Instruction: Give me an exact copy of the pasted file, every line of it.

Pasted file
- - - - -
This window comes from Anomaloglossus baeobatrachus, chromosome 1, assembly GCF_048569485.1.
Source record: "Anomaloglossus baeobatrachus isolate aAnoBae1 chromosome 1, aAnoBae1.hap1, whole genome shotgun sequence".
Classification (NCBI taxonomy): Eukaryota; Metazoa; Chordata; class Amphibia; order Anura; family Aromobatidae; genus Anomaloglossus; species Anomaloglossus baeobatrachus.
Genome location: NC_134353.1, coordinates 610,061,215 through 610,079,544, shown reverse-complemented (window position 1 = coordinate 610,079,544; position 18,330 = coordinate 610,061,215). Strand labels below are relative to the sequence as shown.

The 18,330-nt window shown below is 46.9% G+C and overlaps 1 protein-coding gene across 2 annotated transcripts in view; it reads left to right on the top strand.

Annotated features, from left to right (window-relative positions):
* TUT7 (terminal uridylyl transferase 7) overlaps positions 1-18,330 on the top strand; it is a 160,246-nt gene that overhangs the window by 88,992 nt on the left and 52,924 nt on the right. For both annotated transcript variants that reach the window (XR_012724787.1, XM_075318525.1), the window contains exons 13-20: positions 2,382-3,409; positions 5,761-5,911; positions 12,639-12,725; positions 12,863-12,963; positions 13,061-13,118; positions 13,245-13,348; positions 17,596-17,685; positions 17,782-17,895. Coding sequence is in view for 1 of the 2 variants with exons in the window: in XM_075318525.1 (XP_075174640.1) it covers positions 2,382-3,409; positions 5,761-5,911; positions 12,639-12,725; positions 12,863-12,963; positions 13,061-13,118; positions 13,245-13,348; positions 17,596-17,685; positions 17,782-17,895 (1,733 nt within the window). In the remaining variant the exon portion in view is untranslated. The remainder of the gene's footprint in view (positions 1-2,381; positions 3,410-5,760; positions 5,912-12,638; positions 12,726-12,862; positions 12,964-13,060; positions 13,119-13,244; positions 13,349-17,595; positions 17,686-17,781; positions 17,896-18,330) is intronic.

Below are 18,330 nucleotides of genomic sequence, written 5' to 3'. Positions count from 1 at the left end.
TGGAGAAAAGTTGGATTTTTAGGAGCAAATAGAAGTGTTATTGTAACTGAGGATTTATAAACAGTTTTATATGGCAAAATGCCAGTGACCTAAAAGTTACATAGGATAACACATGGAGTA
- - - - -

This window comes from Anomaloglossus baeobatrachus, chromosome 1, assembly GCF_048569485.1.
Source record: "Anomaloglossus baeobatrachus isolate aAnoBae1 chromosome 1, aAnoBae1.hap1, whole genome shotgun sequence".
Classification (NCBI taxonomy): Eukaryota; Metazoa; Chordata; class Amphibia; order Anura; family Aromobatidae; genus Anomaloglossus; species Anomaloglossus baeobatrachus.
Genome location: NC_134353.1, coordinates 610,061,215 through 610,079,544, shown reverse-complemented (window position 1 = coordinate 610,079,544; position 18,330 = coordinate 610,061,215). Strand labels below are relative to the sequence as shown.

The 18,330-nt window shown below is 46.9% G+C and overlaps 1 protein-coding gene across 2 annotated transcripts in view; it reads left to right on the top strand.

Annotated features, from left to right (window-relative positions):
* TUT7 (terminal uridylyl transferase 7) overlaps positions 1-18,330 on the top strand; it is a 160,246-nt gene that overhangs the window by 88,992 nt on the left and 52,924 nt on the right. For both annotated transcript variants that reach the window (XR_012724787.1, XM_075318525.1), the window contains exons 13-20: positions 2,382-3,409; positions 5,761-5,911; positions 12,639-12,725; positions 12,863-12,963; positions 13,061-13,118; positions 13,245-13,348; positions 17,596-17,685; positions 17,782-17,895. Coding sequence is in view for 1 of the 2 variants with exons in the window: in XM_075318525.1 (XP_075174640.1) it covers positions 2,382-3,409; positions 5,761-5,911; positions 12,639-12,725; positions 12,863-12,963; positions 13,061-13,118; positions 13,245-13,348; positions 17,596-17,685; positions 17,782-17,895 (1,733 nt within the window). In the remaining variant the exon portion in view is untranslated. The remainder of the gene's footprint in view (positions 1-2,381; positions 3,410-5,760; positions 5,912-12,638; positions 12,726-12,862; positions 12,964-13,060; positions 13,119-13,244; positions 13,349-17,595; positions 17,686-17,781; positions 17,896-18,330) is intronic.

Below are 18,330 nucleotides of genomic sequence, written 5' to 3'. Positions count from 1 at the left end.
TGGAGAAAAGTTGGATTTTTAGGAGCAAATAGAAGTGTTATTGTAACTGAGGATTTATAAACAGTTTTATATGGCAAAATGCCAGTGACCTAAAAGTTACATAGGATAACACATGGAGTA